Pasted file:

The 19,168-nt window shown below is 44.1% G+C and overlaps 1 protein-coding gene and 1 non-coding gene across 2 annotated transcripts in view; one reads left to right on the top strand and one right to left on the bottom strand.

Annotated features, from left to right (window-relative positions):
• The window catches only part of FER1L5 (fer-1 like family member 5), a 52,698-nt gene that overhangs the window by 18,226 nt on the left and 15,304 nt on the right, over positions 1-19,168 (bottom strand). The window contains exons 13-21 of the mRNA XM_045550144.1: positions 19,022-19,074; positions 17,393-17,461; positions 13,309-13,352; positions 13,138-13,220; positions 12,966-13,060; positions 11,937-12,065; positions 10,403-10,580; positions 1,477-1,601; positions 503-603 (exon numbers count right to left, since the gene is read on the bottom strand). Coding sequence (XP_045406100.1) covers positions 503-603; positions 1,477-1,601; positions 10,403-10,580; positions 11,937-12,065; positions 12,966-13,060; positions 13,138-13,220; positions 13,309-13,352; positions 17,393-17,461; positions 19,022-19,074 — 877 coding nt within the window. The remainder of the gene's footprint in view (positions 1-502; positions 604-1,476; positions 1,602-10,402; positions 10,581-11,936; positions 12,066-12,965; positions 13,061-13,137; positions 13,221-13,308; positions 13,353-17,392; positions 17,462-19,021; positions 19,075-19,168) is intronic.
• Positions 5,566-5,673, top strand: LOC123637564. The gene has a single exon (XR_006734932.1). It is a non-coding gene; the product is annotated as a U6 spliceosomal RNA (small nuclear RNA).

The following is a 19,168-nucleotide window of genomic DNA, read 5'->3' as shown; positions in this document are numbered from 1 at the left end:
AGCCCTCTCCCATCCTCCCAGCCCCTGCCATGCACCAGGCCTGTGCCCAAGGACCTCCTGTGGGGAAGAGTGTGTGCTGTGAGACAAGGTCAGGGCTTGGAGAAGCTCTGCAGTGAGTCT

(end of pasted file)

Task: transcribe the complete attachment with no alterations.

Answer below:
The 19,168-nt window shown below is 44.1% G+C and overlaps 1 protein-coding gene and 1 non-coding gene across 2 annotated transcripts in view; one reads left to right on the top strand and one right to left on the bottom strand.

Annotated features, from left to right (window-relative positions):
• The window catches only part of FER1L5 (fer-1 like family member 5), a 52,698-nt gene that overhangs the window by 18,226 nt on the left and 15,304 nt on the right, over positions 1-19,168 (bottom strand). The window contains exons 13-21 of the mRNA XM_045550144.1: positions 19,022-19,074; positions 17,393-17,461; positions 13,309-13,352; positions 13,138-13,220; positions 12,966-13,060; positions 11,937-12,065; positions 10,403-10,580; positions 1,477-1,601; positions 503-603 (exon numbers count right to left, since the gene is read on the bottom strand). Coding sequence (XP_045406100.1) covers positions 503-603; positions 1,477-1,601; positions 10,403-10,580; positions 11,937-12,065; positions 12,966-13,060; positions 13,138-13,220; positions 13,309-13,352; positions 17,393-17,461; positions 19,022-19,074 — 877 coding nt within the window. The remainder of the gene's footprint in view (positions 1-502; positions 604-1,476; positions 1,602-10,402; positions 10,581-11,936; positions 12,066-12,965; positions 13,061-13,137; positions 13,221-13,308; positions 13,353-17,392; positions 17,462-19,021; positions 19,075-19,168) is intronic.
• Positions 5,566-5,673, top strand: LOC123637564. The gene has a single exon (XR_006734932.1). It is a non-coding gene; the product is annotated as a U6 spliceosomal RNA (small nuclear RNA).

The following is a 19,168-nucleotide window of genomic DNA, read 5'->3' as shown; positions in this document are numbered from 1 at the left end:
AGCCCTCTCCCATCCTCCCAGCCCCTGCCATGCACCAGGCCTGTGCCCAAGGACCTCCTGTGGGGAAGAGTGTGTGCTGTGAGACAAGGTCAGGGCTTGGAGAAGCTCTGCAGTGAGTCT